By Edna Komora
The government through the Ministry of Education, State Department of Early Learning and Basic Education entered into an agreement with the Global Partnership for Education (GPE) under the supervision of the World Bank.
The project was aimed to fund Kenyan Primary Education Development Project. The project has four components and sub-component including strengthening schools, management and accountability.
The financing agreement requires that the accounts of SIP schools be audited on an annual basis during the project’s lifetime. The auditing aims to enhance accountability, transparency and efficiency in the utilisation of resources.
Additionally, the terms and conditions of the initiative are to ascertain whether proper governance structures exist for effective management of financial resources, assess the adequacy of the internal controls in place to safeguard assets of the institution, confirm compliance with Government Laws and Regulations relating to utilization and accountability of financial resources, and identify any systematic issues including internal control weakness, accountability concerns and non-compliance with financial regulation and procedures.
The audit of the 2017 financial year was conducted in 3,832 schools out of 4,000 primary schools that had been earmarked. The remaining 168 SIP schools were not audited due to bad weather conditions and insecurity.
On the strategy planning and implementation, the audit revealed that 85.7% of schools audited had strategic plans, a marked improvement from 35% that it was at the baseline with their level of compliance to the plans in the budget execution standing at 88.7% still up from 24% at baseline.
However, for these categories of schools with strategic plans, the situation has been attributed to capacity training and the need to meet the SIP conditions and other stakeholder demands.
The audit revealed that the expenditure incurred in 90% of the schools was meeting the eligibility thresholds. This was a 30% improvement over the 60% noted in baseline in terms of clear narrations on the purpose of payment, adequately supported by relevant documentation e.g. delivery notes invoices, and receipts among others and authorized by the responsible officer.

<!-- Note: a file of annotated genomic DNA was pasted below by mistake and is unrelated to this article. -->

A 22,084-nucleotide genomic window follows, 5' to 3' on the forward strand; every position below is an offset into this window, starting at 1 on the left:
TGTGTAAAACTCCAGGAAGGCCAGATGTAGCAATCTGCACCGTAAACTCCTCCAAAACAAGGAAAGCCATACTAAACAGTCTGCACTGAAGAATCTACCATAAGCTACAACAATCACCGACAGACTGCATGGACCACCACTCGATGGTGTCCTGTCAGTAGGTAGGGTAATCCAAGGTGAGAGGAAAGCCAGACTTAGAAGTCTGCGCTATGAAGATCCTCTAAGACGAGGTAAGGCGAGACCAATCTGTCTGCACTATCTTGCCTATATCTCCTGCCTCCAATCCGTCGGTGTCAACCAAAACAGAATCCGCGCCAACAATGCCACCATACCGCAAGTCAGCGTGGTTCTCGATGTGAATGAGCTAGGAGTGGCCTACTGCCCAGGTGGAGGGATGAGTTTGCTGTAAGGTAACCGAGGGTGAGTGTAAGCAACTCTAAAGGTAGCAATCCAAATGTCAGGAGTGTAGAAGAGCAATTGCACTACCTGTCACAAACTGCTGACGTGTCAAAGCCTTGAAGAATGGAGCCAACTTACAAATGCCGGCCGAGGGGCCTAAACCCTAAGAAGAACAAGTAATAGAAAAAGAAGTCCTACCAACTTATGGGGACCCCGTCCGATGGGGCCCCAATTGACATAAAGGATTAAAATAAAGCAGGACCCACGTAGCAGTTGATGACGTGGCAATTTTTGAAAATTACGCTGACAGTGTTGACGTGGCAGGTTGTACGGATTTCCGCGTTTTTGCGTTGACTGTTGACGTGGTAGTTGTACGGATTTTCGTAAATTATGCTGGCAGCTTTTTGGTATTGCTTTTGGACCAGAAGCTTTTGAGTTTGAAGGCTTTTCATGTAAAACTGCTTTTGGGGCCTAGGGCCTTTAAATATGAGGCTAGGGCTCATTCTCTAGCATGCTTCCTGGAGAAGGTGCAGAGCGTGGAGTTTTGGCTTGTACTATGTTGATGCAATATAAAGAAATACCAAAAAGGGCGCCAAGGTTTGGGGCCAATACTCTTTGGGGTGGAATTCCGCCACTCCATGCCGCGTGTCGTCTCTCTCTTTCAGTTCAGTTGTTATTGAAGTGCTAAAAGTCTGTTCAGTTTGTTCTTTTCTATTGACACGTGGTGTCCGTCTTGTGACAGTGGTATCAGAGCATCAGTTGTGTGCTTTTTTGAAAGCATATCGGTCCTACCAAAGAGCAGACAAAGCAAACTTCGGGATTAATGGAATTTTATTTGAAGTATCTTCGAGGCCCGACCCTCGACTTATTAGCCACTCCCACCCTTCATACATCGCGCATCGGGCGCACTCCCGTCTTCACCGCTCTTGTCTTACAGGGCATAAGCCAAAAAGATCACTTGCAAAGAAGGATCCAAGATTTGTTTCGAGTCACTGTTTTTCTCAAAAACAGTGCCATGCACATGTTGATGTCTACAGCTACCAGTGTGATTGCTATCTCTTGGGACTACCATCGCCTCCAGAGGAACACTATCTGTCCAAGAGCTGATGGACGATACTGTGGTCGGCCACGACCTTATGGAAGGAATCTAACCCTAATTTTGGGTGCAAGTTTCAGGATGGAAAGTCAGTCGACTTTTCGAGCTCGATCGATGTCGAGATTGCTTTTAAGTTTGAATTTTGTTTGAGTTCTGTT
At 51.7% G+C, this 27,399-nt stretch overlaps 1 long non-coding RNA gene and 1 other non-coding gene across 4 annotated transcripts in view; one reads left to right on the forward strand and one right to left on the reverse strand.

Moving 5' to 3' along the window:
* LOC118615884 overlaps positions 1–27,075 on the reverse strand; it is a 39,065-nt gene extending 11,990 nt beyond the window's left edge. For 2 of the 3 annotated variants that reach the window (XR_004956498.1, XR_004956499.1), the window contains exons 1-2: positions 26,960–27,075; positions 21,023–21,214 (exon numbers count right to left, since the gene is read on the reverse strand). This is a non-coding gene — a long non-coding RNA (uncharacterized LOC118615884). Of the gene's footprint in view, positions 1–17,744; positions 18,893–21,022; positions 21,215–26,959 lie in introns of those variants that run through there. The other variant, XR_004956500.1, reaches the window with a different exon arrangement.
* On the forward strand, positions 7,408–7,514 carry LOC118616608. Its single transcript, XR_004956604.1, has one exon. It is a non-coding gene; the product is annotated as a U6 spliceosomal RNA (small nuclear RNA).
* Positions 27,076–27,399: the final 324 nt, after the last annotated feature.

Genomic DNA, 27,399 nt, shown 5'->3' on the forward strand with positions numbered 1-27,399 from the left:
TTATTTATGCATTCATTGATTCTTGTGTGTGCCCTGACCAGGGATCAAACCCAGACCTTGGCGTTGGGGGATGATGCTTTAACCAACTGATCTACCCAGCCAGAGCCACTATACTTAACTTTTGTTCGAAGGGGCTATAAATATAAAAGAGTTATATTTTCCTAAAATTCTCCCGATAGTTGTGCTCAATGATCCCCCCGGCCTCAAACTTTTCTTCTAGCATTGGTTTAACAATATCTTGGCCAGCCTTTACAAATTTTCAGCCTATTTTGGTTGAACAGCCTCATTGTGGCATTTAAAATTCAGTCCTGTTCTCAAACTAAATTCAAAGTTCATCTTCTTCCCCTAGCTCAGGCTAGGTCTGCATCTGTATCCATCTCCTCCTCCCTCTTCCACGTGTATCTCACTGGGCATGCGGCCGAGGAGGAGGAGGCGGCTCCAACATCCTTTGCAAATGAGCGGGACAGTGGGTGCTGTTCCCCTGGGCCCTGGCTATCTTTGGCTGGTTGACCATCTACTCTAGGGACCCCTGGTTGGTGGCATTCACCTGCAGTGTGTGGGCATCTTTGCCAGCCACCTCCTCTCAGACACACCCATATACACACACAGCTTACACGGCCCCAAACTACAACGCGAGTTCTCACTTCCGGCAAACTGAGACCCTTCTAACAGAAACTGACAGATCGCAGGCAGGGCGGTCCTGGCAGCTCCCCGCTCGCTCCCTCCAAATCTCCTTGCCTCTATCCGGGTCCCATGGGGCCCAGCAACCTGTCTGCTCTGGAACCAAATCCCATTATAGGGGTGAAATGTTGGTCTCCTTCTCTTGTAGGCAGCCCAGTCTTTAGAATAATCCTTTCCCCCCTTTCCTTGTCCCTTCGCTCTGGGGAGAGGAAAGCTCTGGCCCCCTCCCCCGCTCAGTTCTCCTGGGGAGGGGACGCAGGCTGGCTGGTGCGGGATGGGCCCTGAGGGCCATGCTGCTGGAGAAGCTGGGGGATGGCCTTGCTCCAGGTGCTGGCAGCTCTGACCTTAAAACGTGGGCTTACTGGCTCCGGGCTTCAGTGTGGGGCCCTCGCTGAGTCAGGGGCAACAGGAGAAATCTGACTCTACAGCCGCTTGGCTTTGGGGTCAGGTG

The eligibility level achieved has been attributed to; most of the head teachers having undergone relevant training on financial management, effective oversight by some board of management, and effective oversight by some other oversight body for instance the County SIP committee and Bank Missions.
The SIP project is setting precedent calling for frequent audits in institutions to check how public funds are being utilised especially in public schools.
According to Tana-River County Integrated Development Plan (CIDP, 2018-2022), flagship projects under the education sector have been allocated a cumulative sum of Sh 901 million. Notably, a significant share of the budget has been channelled towards the establishment of boarding schools.
With the introduction of free secondary education and an increase in bursaries from various devolved funds, the existing schools’ auditing of public funds will also have to be reinforced to show accountability and transparency.
Overall, the effective audit has been a recognised component of organisations in both public and private sectors and most industries.
For years, auditing has been a tool for monitoring activity with the responsibility to management for assessing the effectiveness of control procedures of public funds in schools which are responsible for other functional managerial activities that work hand in hand in schools and deal with public funds that may at times be exploited or rather be used extravagantly.
Image: A class session at Tana River’s Buyani secondary school. Source: GlobalGiving
This story was produced by Edna Komora from Amani FM in partnership with Code for Africa, Kenya Community Media Network (KCOMNET) and the Catholic Media Council with support from the German Cooperation as a part of the Our County Our Responsibility project.